In March of 2011, a contested presidential election in Cote d’Ivoire lead to politically motivated violence as well as opportunistic rioting throughout the country. As the militaries/ militias of both presidential candidates attacked their opponent’s supporters the country feel into disarray.
On one side of the line was the standing president, Laurent Gbagbo, a Christian; on the other side was Alassane Ouattara, a Muslim. The population of Cote d’Ivoire is roughly divided 50/ 50 between adherents of both of these religion. International governing bodies felt that Ouattara actually won the election by a small margin, but Gbagbo refused to step down. The result was the Second Ivorian Civil War, a conflict in which thousands were killed, populations slaughtered, and hundreds of thousands turned into refugees. Massive civil rights abuses were committed by all sides of the conflict, which eventually ended when Gbagbo was arrested, his troops defected, and Ouattara claimed the presidency in full.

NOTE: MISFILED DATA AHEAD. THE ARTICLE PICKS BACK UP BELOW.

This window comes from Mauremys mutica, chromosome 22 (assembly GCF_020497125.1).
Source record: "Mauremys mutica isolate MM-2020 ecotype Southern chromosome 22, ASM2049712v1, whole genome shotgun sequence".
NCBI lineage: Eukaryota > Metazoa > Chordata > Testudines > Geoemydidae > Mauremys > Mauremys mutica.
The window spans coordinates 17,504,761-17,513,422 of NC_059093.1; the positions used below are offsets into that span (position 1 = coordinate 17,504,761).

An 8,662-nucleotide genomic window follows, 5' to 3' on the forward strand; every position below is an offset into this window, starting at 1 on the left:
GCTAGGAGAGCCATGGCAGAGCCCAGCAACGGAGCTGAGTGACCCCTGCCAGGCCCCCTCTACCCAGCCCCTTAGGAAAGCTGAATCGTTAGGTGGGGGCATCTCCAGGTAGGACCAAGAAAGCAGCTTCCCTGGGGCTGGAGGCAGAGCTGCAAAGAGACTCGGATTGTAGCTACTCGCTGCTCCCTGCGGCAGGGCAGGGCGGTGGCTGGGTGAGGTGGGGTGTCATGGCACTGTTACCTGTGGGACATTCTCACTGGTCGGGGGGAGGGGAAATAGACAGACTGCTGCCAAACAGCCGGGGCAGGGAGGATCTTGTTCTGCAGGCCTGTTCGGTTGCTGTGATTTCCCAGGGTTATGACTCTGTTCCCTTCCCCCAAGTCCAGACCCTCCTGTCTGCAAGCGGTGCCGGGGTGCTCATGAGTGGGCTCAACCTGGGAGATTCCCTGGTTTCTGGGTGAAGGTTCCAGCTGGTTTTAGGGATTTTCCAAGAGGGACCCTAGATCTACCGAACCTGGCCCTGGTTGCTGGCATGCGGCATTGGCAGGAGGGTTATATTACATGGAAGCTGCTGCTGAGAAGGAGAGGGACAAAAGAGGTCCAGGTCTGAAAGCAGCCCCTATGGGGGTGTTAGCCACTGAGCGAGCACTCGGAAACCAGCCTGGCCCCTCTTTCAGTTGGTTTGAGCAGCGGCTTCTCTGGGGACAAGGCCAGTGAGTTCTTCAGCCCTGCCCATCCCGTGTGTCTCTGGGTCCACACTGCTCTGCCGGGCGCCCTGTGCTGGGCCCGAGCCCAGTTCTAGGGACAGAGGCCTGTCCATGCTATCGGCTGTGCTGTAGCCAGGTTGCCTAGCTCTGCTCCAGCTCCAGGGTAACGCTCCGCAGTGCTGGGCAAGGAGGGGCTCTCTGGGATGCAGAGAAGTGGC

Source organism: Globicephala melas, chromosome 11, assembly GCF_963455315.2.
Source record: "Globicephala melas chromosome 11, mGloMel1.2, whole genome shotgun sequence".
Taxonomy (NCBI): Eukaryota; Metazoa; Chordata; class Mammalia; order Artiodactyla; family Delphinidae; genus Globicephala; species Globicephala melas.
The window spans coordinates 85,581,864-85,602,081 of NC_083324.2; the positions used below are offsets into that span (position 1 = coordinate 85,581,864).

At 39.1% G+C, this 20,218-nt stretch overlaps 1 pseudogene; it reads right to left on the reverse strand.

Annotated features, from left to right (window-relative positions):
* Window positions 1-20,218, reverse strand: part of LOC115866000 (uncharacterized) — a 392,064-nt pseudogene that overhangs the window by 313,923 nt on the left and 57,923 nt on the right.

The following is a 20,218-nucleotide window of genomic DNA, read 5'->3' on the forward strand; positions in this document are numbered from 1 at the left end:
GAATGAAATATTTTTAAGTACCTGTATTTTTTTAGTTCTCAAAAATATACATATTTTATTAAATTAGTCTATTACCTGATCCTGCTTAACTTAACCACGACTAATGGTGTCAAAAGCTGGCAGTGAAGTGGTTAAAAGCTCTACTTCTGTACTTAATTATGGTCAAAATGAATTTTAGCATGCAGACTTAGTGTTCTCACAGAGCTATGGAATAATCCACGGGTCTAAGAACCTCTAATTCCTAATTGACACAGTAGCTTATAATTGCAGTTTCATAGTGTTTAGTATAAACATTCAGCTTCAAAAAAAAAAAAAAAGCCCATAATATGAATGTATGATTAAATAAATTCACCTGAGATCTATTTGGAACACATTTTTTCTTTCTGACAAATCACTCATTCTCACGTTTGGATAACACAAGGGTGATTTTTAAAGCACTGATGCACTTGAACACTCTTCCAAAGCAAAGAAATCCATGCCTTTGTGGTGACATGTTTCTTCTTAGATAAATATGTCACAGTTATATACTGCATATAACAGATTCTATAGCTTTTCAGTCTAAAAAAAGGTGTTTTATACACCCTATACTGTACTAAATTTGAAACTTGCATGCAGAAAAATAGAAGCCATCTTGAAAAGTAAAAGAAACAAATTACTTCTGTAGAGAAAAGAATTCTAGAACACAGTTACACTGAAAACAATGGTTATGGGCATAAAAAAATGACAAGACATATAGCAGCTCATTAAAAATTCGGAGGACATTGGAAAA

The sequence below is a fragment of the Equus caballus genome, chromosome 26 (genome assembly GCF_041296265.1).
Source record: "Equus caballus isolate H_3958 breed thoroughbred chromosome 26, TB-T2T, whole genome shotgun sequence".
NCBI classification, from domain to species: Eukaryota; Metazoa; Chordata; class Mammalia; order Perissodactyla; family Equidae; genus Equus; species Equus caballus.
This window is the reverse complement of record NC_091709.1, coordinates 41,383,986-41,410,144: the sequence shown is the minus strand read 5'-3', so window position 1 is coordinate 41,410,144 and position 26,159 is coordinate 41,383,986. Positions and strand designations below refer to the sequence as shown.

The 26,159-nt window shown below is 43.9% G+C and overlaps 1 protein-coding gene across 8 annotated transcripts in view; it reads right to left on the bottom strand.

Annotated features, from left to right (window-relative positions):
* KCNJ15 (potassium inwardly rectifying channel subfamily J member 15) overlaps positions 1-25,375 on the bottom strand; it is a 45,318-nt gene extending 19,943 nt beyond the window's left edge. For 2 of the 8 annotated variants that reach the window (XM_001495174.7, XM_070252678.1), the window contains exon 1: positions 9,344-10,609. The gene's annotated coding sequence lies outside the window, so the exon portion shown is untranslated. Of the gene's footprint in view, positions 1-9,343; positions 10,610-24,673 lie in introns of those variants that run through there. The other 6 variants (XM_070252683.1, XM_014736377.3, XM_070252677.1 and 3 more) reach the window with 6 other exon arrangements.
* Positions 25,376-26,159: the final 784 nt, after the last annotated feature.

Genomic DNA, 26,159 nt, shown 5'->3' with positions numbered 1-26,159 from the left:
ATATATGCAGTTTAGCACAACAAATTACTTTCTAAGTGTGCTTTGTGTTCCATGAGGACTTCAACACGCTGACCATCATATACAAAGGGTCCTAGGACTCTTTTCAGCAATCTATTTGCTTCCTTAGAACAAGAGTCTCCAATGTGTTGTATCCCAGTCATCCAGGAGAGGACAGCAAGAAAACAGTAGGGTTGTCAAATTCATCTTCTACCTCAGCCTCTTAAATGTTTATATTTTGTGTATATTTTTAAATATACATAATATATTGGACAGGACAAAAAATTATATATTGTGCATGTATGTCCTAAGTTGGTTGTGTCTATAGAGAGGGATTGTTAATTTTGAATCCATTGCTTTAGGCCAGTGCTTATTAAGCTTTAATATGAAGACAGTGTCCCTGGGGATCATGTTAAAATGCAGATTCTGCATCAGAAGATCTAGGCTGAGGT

Andy Lee Graham of Hobotraveler.com was in Cote d’Ivoire for the period leading up to the outbreak of mass violence and witnessed the situation both from the perspective of a traveler as well as through the eyes of an Ivorian Christian family that he had a close relationship with. The following podcast is Andy’s experiences of witnessing a country on the brink of civil war as well as his perceptions of the broader ramifications of the conflict.